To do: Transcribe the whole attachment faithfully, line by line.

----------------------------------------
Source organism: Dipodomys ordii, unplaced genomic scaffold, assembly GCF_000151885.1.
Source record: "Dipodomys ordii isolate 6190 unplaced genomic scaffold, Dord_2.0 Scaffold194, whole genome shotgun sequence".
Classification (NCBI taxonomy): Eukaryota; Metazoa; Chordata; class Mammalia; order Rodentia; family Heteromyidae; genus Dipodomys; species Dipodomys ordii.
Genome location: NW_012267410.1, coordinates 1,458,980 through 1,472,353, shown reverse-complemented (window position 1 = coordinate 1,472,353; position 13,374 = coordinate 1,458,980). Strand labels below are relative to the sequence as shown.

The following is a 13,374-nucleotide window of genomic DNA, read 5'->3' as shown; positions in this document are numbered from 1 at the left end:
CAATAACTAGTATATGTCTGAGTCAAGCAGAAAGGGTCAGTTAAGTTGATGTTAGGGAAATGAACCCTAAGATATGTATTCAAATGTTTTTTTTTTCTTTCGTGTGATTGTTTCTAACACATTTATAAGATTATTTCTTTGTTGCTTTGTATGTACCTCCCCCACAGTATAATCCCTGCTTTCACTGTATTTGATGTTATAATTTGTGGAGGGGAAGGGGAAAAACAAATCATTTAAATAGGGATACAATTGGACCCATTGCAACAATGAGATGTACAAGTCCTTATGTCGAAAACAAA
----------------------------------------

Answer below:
Source organism: Dipodomys ordii, unplaced genomic scaffold, assembly GCF_000151885.1.
Source record: "Dipodomys ordii isolate 6190 unplaced genomic scaffold, Dord_2.0 Scaffold194, whole genome shotgun sequence".
Classification (NCBI taxonomy): Eukaryota; Metazoa; Chordata; class Mammalia; order Rodentia; family Heteromyidae; genus Dipodomys; species Dipodomys ordii.
Genome location: NW_012267410.1, coordinates 1,458,980 through 1,472,353, shown reverse-complemented (window position 1 = coordinate 1,472,353; position 13,374 = coordinate 1,458,980). Strand labels below are relative to the sequence as shown.

The following is a 13,374-nucleotide window of genomic DNA, read 5'->3' as shown; positions in this document are numbered from 1 at the left end:
CAATAACTAGTATATGTCTGAGTCAAGCAGAAAGGGTCAGTTAAGTTGATGTTAGGGAAATGAACCCTAAGATATGTATTCAAATGTTTTTTTTTTCTTTCGTGTGATTGTTTCTAACACATTTATAAGATTATTTCTTTGTTGCTTTGTATGTACCTCCCCCACAGTATAATCCCTGCTTTCACTGTATTTGATGTTATAATTTGTGGAGGGGAAGGGGAAAAACAAATCATTTAAATAGGGATACAATTGGACCCATTGCAACAATGAGATGTACAAGTCCTTATGTCGAAAACAAA